<!–[CDATA[When a senior loved one with Alzheimer’s is hospitalized, it can be emotionally jarring. The change in environment, not to mention the lights and sounds of a hospital, can cause agitation and outbursts. It’s easy for family caregivers to worry about the care a loved one is receiving and how to minimize the disruption to their routine.
You’ll likely need to play an active role in their care to ensure your loved one’s hospital stay is as comfortable as it can be considering the circumstances.
Look for the following red flags to determine if they need additional support while they are hospitalized.
Increased Agitation and Alzheimer’s
Seniors with Alzheimer’s will often show increased agitation, and even aggression, in a hospital setting. They are taken off their routine. Strange people come and go at all hours. A hospital can be a noisy and overall confusing place for people with Alzheimer’s.
Speak to hospital staff about minimizing disruptions. Can staff serve meals on your loved one’s usual schedule? Ask that the television remain off unless your loved one requests to watch it. Play soft, soothing music instead. Keep the lights lowered whenever possible.
In extreme situations, you might ask for your loved one to be moved to a room that is in a quieter area of the hospital.
Seniors with Alzheimer’s are at increased risk of dehydration in a hospital setting, because they may forget to drink. Staff members who aren’t familiar with the disease might not know that a person with Alzheimer’s needs frequent reminders.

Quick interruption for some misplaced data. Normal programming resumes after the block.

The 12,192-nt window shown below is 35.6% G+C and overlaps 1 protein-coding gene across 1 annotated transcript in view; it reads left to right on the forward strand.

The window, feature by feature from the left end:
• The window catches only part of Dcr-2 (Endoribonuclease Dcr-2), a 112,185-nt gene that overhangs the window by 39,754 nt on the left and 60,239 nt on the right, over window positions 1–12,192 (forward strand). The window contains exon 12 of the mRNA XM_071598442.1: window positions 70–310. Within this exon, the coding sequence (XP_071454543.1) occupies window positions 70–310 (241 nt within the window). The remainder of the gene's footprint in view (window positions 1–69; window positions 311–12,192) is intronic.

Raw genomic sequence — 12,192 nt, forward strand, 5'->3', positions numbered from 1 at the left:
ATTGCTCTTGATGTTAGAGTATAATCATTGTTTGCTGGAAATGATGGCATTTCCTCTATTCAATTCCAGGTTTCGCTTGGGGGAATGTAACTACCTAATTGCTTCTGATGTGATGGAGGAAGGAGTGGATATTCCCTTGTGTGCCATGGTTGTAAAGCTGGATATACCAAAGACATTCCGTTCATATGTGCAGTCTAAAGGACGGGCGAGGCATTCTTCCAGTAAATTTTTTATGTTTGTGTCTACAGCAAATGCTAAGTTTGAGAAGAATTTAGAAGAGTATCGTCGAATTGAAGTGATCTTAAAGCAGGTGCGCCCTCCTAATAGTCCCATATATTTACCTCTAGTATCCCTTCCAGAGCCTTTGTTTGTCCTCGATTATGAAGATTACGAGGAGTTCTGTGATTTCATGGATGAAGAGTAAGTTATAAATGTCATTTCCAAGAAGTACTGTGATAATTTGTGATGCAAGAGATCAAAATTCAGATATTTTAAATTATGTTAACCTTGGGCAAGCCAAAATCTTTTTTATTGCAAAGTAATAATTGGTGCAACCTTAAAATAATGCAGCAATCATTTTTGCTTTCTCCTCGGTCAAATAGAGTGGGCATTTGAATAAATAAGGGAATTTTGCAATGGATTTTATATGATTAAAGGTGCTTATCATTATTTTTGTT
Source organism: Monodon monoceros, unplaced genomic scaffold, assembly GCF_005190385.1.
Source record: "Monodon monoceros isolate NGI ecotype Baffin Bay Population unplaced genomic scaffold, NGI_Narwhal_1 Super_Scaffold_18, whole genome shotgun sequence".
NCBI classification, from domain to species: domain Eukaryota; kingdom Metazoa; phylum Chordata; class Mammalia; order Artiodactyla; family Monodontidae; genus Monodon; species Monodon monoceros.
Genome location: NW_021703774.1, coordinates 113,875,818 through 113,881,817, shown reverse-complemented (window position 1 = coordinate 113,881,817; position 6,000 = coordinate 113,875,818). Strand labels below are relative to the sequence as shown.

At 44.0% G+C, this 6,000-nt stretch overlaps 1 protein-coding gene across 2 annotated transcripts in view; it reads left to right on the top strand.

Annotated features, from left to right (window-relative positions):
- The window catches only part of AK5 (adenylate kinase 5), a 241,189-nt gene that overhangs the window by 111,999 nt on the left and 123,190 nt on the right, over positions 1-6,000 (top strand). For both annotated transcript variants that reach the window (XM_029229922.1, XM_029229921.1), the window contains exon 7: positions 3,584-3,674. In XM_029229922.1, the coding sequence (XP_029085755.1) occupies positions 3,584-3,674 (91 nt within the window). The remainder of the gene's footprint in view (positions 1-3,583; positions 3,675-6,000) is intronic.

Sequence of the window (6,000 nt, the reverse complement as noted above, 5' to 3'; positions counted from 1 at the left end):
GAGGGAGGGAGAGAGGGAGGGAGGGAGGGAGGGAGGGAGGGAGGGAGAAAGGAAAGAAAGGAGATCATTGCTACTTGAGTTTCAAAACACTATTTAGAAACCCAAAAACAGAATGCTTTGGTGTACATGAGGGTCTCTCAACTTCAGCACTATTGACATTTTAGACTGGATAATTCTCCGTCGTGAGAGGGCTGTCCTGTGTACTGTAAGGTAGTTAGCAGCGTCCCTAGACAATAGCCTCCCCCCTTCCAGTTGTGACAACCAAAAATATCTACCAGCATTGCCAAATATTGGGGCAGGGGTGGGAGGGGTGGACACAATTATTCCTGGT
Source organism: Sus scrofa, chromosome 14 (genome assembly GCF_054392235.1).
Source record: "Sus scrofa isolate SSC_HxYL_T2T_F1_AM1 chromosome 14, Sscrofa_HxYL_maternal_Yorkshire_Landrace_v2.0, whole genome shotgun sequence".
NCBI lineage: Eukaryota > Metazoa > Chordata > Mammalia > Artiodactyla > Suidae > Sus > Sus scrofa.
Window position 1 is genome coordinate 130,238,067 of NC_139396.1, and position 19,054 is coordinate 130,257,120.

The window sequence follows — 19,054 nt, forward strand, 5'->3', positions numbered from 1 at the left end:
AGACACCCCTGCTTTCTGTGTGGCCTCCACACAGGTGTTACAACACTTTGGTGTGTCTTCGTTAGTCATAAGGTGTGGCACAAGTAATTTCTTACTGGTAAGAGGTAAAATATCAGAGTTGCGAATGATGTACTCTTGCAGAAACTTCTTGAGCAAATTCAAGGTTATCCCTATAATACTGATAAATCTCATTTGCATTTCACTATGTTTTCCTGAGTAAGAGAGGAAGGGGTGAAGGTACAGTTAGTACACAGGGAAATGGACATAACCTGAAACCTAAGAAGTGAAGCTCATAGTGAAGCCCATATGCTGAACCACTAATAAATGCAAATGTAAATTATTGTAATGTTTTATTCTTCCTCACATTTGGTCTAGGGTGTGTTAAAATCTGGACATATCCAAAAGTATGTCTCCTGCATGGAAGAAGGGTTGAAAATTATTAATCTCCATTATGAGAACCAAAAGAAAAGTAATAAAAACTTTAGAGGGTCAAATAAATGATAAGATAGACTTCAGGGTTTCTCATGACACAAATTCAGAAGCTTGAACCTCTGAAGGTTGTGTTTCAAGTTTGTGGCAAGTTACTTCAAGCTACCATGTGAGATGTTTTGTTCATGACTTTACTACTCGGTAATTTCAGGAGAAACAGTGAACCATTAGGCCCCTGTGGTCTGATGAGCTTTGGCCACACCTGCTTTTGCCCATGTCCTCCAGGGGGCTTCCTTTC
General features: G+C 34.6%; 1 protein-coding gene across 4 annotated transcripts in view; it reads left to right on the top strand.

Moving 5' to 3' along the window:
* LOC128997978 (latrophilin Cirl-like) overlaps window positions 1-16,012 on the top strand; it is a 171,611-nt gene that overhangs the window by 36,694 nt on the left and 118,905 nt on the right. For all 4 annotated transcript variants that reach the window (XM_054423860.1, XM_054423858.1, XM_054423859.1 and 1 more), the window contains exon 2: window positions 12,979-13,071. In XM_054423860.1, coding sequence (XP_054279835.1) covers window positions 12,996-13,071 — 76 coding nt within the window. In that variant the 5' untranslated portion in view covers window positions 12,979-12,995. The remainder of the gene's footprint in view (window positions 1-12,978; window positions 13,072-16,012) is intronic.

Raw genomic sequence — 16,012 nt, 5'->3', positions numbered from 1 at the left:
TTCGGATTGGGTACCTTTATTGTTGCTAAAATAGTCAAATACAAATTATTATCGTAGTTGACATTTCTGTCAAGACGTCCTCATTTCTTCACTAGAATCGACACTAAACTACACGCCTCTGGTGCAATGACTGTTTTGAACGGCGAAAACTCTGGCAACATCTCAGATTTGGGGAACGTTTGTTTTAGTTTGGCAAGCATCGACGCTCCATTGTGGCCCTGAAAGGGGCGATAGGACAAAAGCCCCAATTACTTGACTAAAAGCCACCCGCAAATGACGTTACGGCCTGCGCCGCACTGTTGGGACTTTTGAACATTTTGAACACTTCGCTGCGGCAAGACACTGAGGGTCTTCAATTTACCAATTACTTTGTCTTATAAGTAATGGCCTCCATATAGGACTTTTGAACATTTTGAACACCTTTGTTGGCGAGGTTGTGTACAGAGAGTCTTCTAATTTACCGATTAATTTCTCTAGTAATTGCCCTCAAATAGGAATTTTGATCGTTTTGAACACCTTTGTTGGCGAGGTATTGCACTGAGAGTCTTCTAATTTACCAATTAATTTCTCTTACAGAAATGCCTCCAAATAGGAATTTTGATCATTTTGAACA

Reinforce the need for cues to “drink more” with hospital caregivers. You might even consider posting a note on your loved one’s bed side table. This can help them stay hydrated when you aren’t around to monitor their liquid intake.
Signs of Pain
Seniors with Alzheimer’s may suffer from untreated pain in a hospital setting, if they can’t convey their discomfort to medical staff. Use your intuition and knowledge of your loved one to look for signs of pain, and request the appropriate measures be taken to alleviate it.
When a Senior with Alzheimer’s is Hospitalized
A few additional tips that may help include:
- Permission to stay overnight: The best way to calm a loved one with Alzheimer’s is to have a familiar family member by their side. Ask if the hospital can accommodate this request.
- The room décor is busy or frightening: Photos of animals or other busy room décor can be threatening to someone with Alzheimer’s. Ask for a room with minimal decorations, no busy patterns, and lighting that minimizes shadows.
The Bridge to Rediscovery
When your loved one is released from the hospital, the next step may be a move to a dedicated memory care program in an assisted living community. They will receive the support they need to manage their Alzheimer’s and maintain their best quality of life.
Five Star Senior Living communities offer personalized memory care programs to ensure residents stay safely engaged with life despite their disease. Call to schedule a private tour at your convenience.